43. Active Learning Question - Technician • How can technicians help prevent vaccine errors? • D. All of the above

  44. Active Learning Question - Technician • How can pharmacy technicians assist in an anaphylactic reaction to a vaccine? • A. Administer epinephrine to patient • B. Elevate the patient’s legs • C. Call 911 • D. B and C • E. All of the above

  45. Active Learning Question - Technician • How can pharmacy technicians assist in an anaphylactic reaction to a vaccine? • D. B and C

  46. References • Advisory Committee on Immunization Practices (ACIP) Adverse Reaction Guidelines for Immunization. [Updated 2017 Jul, cited 2019 Jul 6]. Available from: https://www.cdc.gov/vaccines/hcp/acip-recs/general-recs/adverse-reactions.html • American Pharmacists Association (APhA) Pharmacy-Based Immunization Delivery - 14th Edition. 2018 Jul. • AUVI-Q (epinephrine injection, solution) Prescribing Information. Richmond, VA: Kaleo. 2017 Nov. • Centers for Disease Control and Prevention (CDC). Workbook for Designing, Implementing, and Evaluating a Sharps Injury Prevention Program. 2008 Feb. Available from:https://www.cdc.gov/sharpssafety/pdf/sharpsworkbook_2008.pdf • CDC - Vaccine Safety: Common Concerns - Fainting (syncope) [Updated 2015 Oct, cited 2019 Jul 5]. Available from:https://www.cdc.gov/vaccinesafety/concerns/fainting.html • CDC - Vaccine Storage and Handling Toolkit. 2019 Jan. Available from:https://www.cdc.gov/vaccines/hcp/admin/storage/toolkit/storage-handling-toolkit.pdf • Enbrel (etanercept) Prescribing Information. Thousand Oaks, CA: Immunex Corporation. 2017 Oct. • Epinephrine injection. Prescribing Information. Rochester, MN: Par Sterile Products. 2014 Jul. • EPIPEN (epinephrine injection, solution). Prescribing Information. Canonsburg, PA: Mylan. 2016 May.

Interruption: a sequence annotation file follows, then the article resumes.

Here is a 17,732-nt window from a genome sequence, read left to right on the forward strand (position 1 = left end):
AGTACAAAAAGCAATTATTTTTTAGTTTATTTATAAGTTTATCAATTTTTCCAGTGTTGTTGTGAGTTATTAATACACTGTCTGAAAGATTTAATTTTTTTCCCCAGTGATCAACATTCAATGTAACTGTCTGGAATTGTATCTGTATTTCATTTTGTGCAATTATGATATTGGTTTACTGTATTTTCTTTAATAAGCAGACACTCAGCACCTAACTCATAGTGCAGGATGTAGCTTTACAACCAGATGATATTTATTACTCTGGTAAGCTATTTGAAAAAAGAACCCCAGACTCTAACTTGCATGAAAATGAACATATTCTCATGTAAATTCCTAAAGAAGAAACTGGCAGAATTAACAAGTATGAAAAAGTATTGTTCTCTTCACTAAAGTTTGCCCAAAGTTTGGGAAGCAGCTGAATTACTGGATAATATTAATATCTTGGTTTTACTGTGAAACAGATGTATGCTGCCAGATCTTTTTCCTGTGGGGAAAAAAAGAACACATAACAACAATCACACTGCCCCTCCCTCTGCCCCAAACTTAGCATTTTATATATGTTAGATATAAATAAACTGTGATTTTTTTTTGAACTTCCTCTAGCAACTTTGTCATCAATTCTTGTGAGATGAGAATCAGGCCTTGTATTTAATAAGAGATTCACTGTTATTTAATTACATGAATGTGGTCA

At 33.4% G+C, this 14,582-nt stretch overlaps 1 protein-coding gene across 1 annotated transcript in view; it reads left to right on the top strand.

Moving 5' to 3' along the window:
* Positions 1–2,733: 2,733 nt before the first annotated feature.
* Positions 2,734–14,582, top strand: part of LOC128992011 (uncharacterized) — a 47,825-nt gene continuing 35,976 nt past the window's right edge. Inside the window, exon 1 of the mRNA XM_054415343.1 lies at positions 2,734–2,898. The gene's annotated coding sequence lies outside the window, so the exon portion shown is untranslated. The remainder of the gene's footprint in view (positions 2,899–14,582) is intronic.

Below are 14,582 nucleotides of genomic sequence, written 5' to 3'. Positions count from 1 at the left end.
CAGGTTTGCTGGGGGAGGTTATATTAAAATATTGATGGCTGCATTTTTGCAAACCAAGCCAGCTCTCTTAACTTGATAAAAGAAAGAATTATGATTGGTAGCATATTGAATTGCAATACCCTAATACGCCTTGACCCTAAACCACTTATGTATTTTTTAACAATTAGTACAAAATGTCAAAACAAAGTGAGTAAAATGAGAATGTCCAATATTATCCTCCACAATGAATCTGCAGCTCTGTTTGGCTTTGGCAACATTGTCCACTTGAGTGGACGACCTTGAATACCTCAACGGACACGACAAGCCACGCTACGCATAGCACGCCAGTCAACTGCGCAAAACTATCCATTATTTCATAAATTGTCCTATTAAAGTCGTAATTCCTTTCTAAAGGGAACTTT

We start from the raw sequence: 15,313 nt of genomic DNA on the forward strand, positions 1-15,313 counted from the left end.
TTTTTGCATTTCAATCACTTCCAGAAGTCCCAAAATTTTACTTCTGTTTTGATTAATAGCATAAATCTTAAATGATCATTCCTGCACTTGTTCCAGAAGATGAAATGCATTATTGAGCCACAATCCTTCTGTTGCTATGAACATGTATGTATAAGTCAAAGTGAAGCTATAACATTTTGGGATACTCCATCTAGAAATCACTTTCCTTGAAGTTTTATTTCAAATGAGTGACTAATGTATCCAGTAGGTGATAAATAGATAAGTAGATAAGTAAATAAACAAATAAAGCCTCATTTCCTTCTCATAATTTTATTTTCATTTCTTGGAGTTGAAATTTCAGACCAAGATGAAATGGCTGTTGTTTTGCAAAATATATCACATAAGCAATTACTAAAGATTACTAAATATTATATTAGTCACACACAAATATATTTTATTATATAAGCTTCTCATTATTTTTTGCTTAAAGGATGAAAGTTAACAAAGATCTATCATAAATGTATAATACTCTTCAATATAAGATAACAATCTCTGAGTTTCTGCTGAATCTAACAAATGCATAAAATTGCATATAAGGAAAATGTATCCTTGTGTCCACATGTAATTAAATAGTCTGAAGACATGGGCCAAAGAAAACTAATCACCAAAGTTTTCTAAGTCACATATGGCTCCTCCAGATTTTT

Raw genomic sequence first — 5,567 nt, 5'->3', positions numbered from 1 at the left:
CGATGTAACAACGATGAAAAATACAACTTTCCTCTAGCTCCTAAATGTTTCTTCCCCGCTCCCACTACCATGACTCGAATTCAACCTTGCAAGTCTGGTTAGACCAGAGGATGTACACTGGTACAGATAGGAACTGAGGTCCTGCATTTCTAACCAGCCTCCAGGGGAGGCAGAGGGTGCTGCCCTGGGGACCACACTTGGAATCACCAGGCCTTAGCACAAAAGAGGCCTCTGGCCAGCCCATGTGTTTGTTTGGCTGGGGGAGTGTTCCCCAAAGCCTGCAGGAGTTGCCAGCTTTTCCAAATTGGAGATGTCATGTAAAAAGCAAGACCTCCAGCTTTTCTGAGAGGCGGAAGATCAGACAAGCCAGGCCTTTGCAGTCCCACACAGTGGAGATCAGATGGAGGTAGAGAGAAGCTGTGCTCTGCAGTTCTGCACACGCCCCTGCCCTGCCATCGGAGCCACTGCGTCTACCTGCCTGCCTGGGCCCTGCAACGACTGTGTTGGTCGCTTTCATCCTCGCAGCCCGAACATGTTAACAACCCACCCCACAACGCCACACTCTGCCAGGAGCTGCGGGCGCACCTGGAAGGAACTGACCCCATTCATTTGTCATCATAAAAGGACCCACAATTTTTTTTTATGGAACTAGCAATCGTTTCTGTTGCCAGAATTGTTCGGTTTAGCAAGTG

47. References • Humira(adalimumab) Prescribing Information. North Chicago, IL: AbbVie Inc, 2018 May. • Immunization Action Coalition (IAC). Vaccine Preventable Errors. [Updated 2019 Jan, cited 2019 Jul 6]. Available from: http://www.immunize.org/catg.d/p3033.pdf • IAC. Ask the Experts: Precautions and Contraindications [Updated 2019 Mar, cited 2019 Jul 6]. Available from:http://www.immunize.org/askexperts/precautions-contraindications.asp • Institute for Safe Medication Practices (ISMP) National Vaccine Errors Reporting Program 2017: Part I 2018 June 14, Part II 2018 June 28. Available from: https://www.ismp.org/resources/ismp-national- vaccine-errors-reporting-program-2017-analysis-part-i-vaccine-errors • McNeil, Michael M et al. “Risk of anaphylaxis after vaccination in children and adults.” The Journal of allergy and clinical immunology vol. 137,3 (2016): 868-78. doi:10.1016/j.jaci.2015.07.048 • National Institute for Occupational Safety & Health (NIOSH). Emergency Sharps Information. [Updated 2016 Oct, cited 2019 Jul 8]. Available from:https://www.cdc.gov/niosh/topics/bbp/emergnedl.html • Occupational Safety & Health Administration (OSHA). Bloodborne Pathogens Standard. [Updated 2001 May, cited 2019 Jul 8]. Available from:https://www.osha.gov/needlesticks/needlefact.html • Shingrix (zoster vaccine recombinant, adjuvanted) Prescribing Information. Research Triangle Park, NC: GlaxoSmithKline Biologicals, 2017 October.